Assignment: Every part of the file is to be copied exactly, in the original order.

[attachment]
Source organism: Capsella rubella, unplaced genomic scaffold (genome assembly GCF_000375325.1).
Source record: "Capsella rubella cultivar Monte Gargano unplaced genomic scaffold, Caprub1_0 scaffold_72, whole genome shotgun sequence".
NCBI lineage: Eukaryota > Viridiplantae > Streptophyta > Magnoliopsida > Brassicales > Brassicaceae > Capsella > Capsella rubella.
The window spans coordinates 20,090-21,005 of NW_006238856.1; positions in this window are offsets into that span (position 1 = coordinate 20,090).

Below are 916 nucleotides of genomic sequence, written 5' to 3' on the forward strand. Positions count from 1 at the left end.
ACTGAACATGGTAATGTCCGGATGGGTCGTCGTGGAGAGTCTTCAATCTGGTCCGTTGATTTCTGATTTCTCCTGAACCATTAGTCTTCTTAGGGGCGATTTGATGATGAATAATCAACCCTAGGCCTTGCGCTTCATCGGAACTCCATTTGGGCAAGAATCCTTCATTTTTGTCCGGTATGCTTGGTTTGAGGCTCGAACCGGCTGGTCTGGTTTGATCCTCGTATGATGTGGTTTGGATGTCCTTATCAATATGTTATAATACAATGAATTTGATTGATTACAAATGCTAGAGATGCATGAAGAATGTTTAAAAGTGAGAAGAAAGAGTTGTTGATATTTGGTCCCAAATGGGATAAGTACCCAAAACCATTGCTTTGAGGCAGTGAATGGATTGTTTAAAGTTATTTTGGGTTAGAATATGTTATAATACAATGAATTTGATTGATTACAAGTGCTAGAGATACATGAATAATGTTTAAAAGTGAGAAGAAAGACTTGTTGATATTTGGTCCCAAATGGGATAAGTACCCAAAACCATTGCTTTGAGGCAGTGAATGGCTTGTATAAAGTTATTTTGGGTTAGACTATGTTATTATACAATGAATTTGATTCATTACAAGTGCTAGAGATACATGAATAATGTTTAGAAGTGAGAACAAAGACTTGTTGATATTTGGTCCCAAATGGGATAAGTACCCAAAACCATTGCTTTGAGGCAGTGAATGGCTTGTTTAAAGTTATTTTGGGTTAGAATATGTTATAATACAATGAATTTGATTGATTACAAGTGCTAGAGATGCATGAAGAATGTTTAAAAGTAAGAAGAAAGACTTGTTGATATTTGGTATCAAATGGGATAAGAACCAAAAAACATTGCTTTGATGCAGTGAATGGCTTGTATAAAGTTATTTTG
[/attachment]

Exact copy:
Source organism: Capsella rubella, unplaced genomic scaffold (genome assembly GCF_000375325.1).
Source record: "Capsella rubella cultivar Monte Gargano unplaced genomic scaffold, Caprub1_0 scaffold_72, whole genome shotgun sequence".
NCBI lineage: Eukaryota > Viridiplantae > Streptophyta > Magnoliopsida > Brassicales > Brassicaceae > Capsella > Capsella rubella.
The window spans coordinates 20,090-21,005 of NW_006238856.1; positions in this window are offsets into that span (position 1 = coordinate 20,090).

Below are 916 nucleotides of genomic sequence, written 5' to 3' on the forward strand. Positions count from 1 at the left end.
ACTGAACATGGTAATGTCCGGATGGGTCGTCGTGGAGAGTCTTCAATCTGGTCCGTTGATTTCTGATTTCTCCTGAACCATTAGTCTTCTTAGGGGCGATTTGATGATGAATAATCAACCCTAGGCCTTGCGCTTCATCGGAACTCCATTTGGGCAAGAATCCTTCATTTTTGTCCGGTATGCTTGGTTTGAGGCTCGAACCGGCTGGTCTGGTTTGATCCTCGTATGATGTGGTTTGGATGTCCTTATCAATATGTTATAATACAATGAATTTGATTGATTACAAATGCTAGAGATGCATGAAGAATGTTTAAAAGTGAGAAGAAAGAGTTGTTGATATTTGGTCCCAAATGGGATAAGTACCCAAAACCATTGCTTTGAGGCAGTGAATGGATTGTTTAAAGTTATTTTGGGTTAGAATATGTTATAATACAATGAATTTGATTGATTACAAGTGCTAGAGATACATGAATAATGTTTAAAAGTGAGAAGAAAGACTTGTTGATATTTGGTCCCAAATGGGATAAGTACCCAAAACCATTGCTTTGAGGCAGTGAATGGCTTGTATAAAGTTATTTTGGGTTAGACTATGTTATTATACAATGAATTTGATTCATTACAAGTGCTAGAGATACATGAATAATGTTTAGAAGTGAGAACAAAGACTTGTTGATATTTGGTCCCAAATGGGATAAGTACCCAAAACCATTGCTTTGAGGCAGTGAATGGCTTGTTTAAAGTTATTTTGGGTTAGAATATGTTATAATACAATGAATTTGATTGATTACAAGTGCTAGAGATGCATGAAGAATGTTTAAAAGTAAGAAGAAAGACTTGTTGATATTTGGTATCAAATGGGATAAGAACCAAAAAACATTGCTTTGATGCAGTGAATGGCTTGTATAAAGTTATTTTG